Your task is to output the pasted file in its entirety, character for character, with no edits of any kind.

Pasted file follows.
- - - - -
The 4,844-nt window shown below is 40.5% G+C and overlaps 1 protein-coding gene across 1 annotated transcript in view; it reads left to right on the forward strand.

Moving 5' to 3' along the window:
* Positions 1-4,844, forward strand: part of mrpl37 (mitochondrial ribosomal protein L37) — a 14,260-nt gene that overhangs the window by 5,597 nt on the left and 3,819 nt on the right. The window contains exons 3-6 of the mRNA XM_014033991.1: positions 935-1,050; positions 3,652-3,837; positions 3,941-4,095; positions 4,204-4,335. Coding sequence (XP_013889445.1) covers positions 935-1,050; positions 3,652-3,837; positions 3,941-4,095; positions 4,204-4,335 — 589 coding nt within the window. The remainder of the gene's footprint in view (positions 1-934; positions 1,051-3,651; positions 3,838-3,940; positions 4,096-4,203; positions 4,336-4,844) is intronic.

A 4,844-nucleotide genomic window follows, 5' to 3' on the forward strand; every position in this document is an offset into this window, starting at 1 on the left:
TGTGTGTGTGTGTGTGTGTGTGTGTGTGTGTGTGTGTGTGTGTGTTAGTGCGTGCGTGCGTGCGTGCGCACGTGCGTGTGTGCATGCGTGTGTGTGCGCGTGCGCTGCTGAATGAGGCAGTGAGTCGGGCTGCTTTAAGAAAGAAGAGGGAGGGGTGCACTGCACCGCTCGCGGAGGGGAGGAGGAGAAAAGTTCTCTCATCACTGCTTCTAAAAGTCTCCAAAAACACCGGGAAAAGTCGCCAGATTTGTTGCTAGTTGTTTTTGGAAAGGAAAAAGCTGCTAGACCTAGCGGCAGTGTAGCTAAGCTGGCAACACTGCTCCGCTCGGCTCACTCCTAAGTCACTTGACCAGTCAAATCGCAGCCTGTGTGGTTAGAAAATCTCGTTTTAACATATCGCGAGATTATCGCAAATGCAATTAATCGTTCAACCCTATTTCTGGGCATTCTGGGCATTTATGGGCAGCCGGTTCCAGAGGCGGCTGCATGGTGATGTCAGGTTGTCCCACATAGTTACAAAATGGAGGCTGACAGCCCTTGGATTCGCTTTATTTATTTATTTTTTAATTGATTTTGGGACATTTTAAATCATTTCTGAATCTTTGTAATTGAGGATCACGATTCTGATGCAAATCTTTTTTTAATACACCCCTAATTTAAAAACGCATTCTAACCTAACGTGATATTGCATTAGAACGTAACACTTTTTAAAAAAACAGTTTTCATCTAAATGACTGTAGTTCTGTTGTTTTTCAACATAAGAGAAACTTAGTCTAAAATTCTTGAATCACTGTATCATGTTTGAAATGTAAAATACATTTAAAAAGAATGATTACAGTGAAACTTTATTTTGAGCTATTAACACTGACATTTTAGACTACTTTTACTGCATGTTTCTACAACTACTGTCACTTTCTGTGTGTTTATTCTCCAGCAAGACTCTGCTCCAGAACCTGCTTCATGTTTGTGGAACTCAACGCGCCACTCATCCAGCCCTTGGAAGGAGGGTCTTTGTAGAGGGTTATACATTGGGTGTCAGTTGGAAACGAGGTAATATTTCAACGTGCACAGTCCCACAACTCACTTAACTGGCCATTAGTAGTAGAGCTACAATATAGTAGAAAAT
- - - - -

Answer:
The 4,844-nt window shown below is 40.5% G+C and overlaps 1 protein-coding gene across 1 annotated transcript in view; it reads left to right on the forward strand.

Moving 5' to 3' along the window:
* Positions 1-4,844, forward strand: part of mrpl37 (mitochondrial ribosomal protein L37) — a 14,260-nt gene that overhangs the window by 5,597 nt on the left and 3,819 nt on the right. The window contains exons 3-6 of the mRNA XM_014033991.1: positions 935-1,050; positions 3,652-3,837; positions 3,941-4,095; positions 4,204-4,335. Coding sequence (XP_013889445.1) covers positions 935-1,050; positions 3,652-3,837; positions 3,941-4,095; positions 4,204-4,335 — 589 coding nt within the window. The remainder of the gene's footprint in view (positions 1-934; positions 1,051-3,651; positions 3,838-3,940; positions 4,096-4,203; positions 4,336-4,844) is intronic.

A 4,844-nucleotide genomic window follows, 5' to 3' on the forward strand; every position in this document is an offset into this window, starting at 1 on the left:
TGTGTGTGTGTGTGTGTGTGTGTGTGTGTGTGTGTGTGTGTGTGTTAGTGCGTGCGTGCGTGCGTGCGCACGTGCGTGTGTGCATGCGTGTGTGTGCGCGTGCGCTGCTGAATGAGGCAGTGAGTCGGGCTGCTTTAAGAAAGAAGAGGGAGGGGTGCACTGCACCGCTCGCGGAGGGGAGGAGGAGAAAAGTTCTCTCATCACTGCTTCTAAAAGTCTCCAAAAACACCGGGAAAAGTCGCCAGATTTGTTGCTAGTTGTTTTTGGAAAGGAAAAAGCTGCTAGACCTAGCGGCAGTGTAGCTAAGCTGGCAACACTGCTCCGCTCGGCTCACTCCTAAGTCACTTGACCAGTCAAATCGCAGCCTGTGTGGTTAGAAAATCTCGTTTTAACATATCGCGAGATTATCGCAAATGCAATTAATCGTTCAACCCTATTTCTGGGCATTCTGGGCATTTATGGGCAGCCGGTTCCAGAGGCGGCTGCATGGTGATGTCAGGTTGTCCCACATAGTTACAAAATGGAGGCTGACAGCCCTTGGATTCGCTTTATTTATTTATTTTTTAATTGATTTTGGGACATTTTAAATCATTTCTGAATCTTTGTAATTGAGGATCACGATTCTGATGCAAATCTTTTTTTAATACACCCCTAATTTAAAAACGCATTCTAACCTAACGTGATATTGCATTAGAACGTAACACTTTTTAAAAAAACAGTTTTCATCTAAATGACTGTAGTTCTGTTGTTTTTCAACATAAGAGAAACTTAGTCTAAAATTCTTGAATCACTGTATCATGTTTGAAATGTAAAATACATTTAAAAAGAATGATTACAGTGAAACTTTATTTTGAGCTATTAACACTGACATTTTAGACTACTTTTACTGCATGTTTCTACAACTACTGTCACTTTCTGTGTGTTTATTCTCCAGCAAGACTCTGCTCCAGAACCTGCTTCATGTTTGTGGAACTCAACGCGCCACTCATCCAGCCCTTGGAAGGAGGGTCTTTGTAGAGGGTTATACATTGGGTGTCAGTTGGAAACGAGGTAATATTTCAACGTGCACAGTCCCACAACTCACTTAACTGGCCATTAGTAGTAGAGCTACAATATAGTAGAAAAT